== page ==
European media face new scrutiny of reporting on immigration and crime

Sexual assaults in Cologne, Germany, have put pressure on media to report more aggressively, but some worry they may tip too far.

Johan Nilsson/TT/REUTERS
A police officer keeps guard as migrants arrive at Hyllie station outside Malmö, Sweden, in November 2015.

The headlines would not have been so blunt just a few months ago:

"Every fifth prison inmate in Saxony is a foreigner," the German newspaper Dresdner Morgen announced. "If there was an opinion corridor [a range of acceptable public opinions], it has now been thoroughly demolished," noted a columnist in the Swedish daily Dagens Nyheter.

The mass sexual harassment and pickpocketing that took place on New Year's Eve in Cologne, Germany, has changed the tone of reporting on immigrant-related issues. As news of the attacks spread days later, so too did awareness that both police and media had been reluctant to connect the crimes with the "North African" and "foreign-looking" men described as the perpetrators, out of fear of fanning xenophobic flames.

Soon, other instances emerged – in Sweden, Germany, and elsewhere – of covered-up criminality alleged to have involved refugees and other immigrants from outside Europe. And the media's willfully blind eye resulted in exactly the opposite of what they were hoping for: a more immigrant-hostile debate, and distrust in the police and media.

Now, the public – and media – in the two countries that host the largest numbers of refugees in Europe are struggling with a difficult balancing act: How do you report and respond to crimes among the new arrivals without providing fuel for the anti-immigrant, far-right movement that wants to keep them all out?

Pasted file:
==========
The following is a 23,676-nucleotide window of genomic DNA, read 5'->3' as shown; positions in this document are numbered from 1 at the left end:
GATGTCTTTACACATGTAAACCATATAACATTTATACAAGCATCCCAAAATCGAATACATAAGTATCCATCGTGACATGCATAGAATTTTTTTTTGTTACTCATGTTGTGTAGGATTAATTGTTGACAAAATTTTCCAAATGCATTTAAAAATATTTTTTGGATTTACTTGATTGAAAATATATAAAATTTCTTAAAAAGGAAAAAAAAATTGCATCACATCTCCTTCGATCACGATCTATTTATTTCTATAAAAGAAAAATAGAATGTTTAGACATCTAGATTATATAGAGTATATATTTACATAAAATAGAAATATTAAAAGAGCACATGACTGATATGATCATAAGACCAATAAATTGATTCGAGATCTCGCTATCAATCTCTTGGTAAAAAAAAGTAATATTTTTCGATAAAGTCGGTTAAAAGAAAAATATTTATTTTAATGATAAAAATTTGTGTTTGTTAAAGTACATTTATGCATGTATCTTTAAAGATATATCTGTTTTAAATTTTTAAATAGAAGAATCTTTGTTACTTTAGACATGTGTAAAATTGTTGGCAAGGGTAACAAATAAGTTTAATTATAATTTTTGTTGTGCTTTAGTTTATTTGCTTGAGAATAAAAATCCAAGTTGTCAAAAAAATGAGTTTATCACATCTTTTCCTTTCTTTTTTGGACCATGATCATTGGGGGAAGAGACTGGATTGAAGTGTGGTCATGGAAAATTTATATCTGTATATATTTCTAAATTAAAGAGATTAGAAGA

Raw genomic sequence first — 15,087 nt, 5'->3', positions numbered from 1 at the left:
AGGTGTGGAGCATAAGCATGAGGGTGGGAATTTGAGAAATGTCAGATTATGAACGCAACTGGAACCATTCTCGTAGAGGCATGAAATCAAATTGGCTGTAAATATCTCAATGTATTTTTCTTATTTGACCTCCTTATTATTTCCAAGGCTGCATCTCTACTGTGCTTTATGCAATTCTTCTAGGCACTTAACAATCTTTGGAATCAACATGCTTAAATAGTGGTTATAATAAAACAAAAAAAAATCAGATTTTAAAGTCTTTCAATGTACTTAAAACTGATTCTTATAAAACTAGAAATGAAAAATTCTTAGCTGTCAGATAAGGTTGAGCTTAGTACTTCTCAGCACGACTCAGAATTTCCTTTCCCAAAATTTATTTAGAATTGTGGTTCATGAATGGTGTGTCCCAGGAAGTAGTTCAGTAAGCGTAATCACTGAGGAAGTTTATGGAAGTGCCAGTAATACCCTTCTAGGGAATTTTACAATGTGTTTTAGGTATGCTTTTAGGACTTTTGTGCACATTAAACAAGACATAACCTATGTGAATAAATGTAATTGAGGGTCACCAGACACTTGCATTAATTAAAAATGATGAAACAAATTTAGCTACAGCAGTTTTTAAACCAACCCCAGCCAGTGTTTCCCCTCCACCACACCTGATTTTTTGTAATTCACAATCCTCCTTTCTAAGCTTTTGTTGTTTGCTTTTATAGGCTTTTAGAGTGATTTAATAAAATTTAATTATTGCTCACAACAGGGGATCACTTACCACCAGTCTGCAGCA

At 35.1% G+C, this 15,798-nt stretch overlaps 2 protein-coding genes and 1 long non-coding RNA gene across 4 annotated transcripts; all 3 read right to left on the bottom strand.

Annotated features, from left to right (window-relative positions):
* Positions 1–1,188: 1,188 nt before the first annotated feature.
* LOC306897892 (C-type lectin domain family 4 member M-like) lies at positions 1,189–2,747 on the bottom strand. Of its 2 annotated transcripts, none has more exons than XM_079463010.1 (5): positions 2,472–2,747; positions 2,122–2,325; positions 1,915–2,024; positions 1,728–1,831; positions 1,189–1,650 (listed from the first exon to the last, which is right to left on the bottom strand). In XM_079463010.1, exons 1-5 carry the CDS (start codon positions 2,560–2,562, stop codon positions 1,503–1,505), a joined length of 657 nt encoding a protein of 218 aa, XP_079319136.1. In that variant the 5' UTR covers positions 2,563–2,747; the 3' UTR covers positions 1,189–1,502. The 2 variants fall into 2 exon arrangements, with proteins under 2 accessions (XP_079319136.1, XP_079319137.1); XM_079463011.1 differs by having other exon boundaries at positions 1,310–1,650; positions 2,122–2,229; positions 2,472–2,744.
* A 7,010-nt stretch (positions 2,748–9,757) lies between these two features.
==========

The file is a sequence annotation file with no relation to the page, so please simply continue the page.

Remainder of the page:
"Sometimes we, Swedish news media, have been too cautious in daring to publish suspected criminals' nationality," says Lars Joel Eriksson, editor-in-chief of Skånska Dagbladet, the local newspaper in Malmö, the main gateway to Sweden for refugees. "Now the pendulum has swung in the opposite direction."

The need to report

Following the Cologne incidents, it emerged that dozens of girls had been groped or worse at last year’s "We are STHLM" festival in Stockholm, many by Afghans, but that police had covered up the incidents for fear of appearing racist. As bad, says Sebastian, a student in Malmö, is that such incidents happened on several occasions without the public learning about it. (Because the debate is so heated, Sebastian asked that his last name not be used.)

“OK, there are fights and pickpockets at festivals,” he says. “But the job of the media is to report about it. Otherwise, what’s the point of news media?”

The criticism has yielded results – for good or ill. In Sweden, news media have begun reporting on crimes by immigrants with surprising intensity. And with Germany’s famous carnivals coming up, the country’s leading tabloid, Bild, recently made grim predictions: “Migrant masses attacking women! A horror vision. That’s why [the police] is launching its biggest operation ever for the carnival in Frankfurt.”

The high-brow weekly Die Zeit asked last month, “Who is the Arab man?”  It went on to explain that “those who are in favor of refugees must also face the problems refugees bring. Therefore we also have to talk about Arab sexism.”

"There seems to have been some self-examination among Swedish journalists, and there has been more reporting about problems connected to the refugee crisis," says Ivar Alpi, an editorial writer at Svenska Dagbladet, a leading national newspaper in Sweden. "Even though most newspapers are good at deflecting the blame, some of the criticism has gotten through."